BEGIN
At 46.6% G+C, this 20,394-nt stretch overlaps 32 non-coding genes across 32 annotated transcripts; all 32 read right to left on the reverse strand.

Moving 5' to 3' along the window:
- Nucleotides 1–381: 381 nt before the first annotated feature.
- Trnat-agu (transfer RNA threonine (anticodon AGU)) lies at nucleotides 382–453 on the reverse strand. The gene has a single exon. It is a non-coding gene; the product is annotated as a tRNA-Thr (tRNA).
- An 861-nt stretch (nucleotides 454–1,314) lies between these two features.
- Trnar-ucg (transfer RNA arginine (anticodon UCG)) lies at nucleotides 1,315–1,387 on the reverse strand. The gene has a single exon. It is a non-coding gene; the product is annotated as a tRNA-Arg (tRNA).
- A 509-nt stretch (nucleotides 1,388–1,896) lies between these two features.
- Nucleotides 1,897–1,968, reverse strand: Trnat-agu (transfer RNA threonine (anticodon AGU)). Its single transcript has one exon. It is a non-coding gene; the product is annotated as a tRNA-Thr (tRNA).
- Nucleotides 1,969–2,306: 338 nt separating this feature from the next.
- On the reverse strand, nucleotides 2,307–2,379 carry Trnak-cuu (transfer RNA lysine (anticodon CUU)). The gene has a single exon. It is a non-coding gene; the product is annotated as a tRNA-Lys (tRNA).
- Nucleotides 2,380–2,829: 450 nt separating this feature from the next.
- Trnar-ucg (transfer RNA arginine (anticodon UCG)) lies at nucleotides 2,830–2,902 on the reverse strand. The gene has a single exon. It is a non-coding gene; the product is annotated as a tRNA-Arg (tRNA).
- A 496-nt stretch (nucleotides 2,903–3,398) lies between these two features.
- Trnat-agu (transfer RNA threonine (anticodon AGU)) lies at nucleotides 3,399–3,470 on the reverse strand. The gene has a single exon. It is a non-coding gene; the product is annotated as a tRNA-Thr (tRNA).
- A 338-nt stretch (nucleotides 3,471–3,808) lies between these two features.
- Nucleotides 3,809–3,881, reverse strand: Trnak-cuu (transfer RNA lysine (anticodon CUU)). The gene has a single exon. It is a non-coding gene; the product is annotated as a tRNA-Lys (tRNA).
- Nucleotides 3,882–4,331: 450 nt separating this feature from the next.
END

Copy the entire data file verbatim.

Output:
At 46.6% G+C, this 20,394-nt stretch overlaps 32 non-coding genes across 32 annotated transcripts; all 32 read right to left on the reverse strand.

Moving 5' to 3' along the window:
- Nucleotides 1–381: 381 nt before the first annotated feature.
- Trnat-agu (transfer RNA threonine (anticodon AGU)) lies at nucleotides 382–453 on the reverse strand. The gene has a single exon. It is a non-coding gene; the product is annotated as a tRNA-Thr (tRNA).
- An 861-nt stretch (nucleotides 454–1,314) lies between these two features.
- Trnar-ucg (transfer RNA arginine (anticodon UCG)) lies at nucleotides 1,315–1,387 on the reverse strand. The gene has a single exon. It is a non-coding gene; the product is annotated as a tRNA-Arg (tRNA).
- A 509-nt stretch (nucleotides 1,388–1,896) lies between these two features.
- Nucleotides 1,897–1,968, reverse strand: Trnat-agu (transfer RNA threonine (anticodon AGU)). Its single transcript has one exon. It is a non-coding gene; the product is annotated as a tRNA-Thr (tRNA).
- Nucleotides 1,969–2,306: 338 nt separating this feature from the next.
- On the reverse strand, nucleotides 2,307–2,379 carry Trnak-cuu (transfer RNA lysine (anticodon CUU)). The gene has a single exon. It is a non-coding gene; the product is annotated as a tRNA-Lys (tRNA).
- Nucleotides 2,380–2,829: 450 nt separating this feature from the next.
- Trnar-ucg (transfer RNA arginine (anticodon UCG)) lies at nucleotides 2,830–2,902 on the reverse strand. The gene has a single exon. It is a non-coding gene; the product is annotated as a tRNA-Arg (tRNA).
- A 496-nt stretch (nucleotides 2,903–3,398) lies between these two features.
- Trnat-agu (transfer RNA threonine (anticodon AGU)) lies at nucleotides 3,399–3,470 on the reverse strand. The gene has a single exon. It is a non-coding gene; the product is annotated as a tRNA-Thr (tRNA).
- A 338-nt stretch (nucleotides 3,471–3,808) lies between these two features.
- Nucleotides 3,809–3,881, reverse strand: Trnak-cuu (transfer RNA lysine (anticodon CUU)). The gene has a single exon. It is a non-coding gene; the product is annotated as a tRNA-Lys (tRNA).
- Nucleotides 3,882–4,331: 450 nt separating this feature from the next.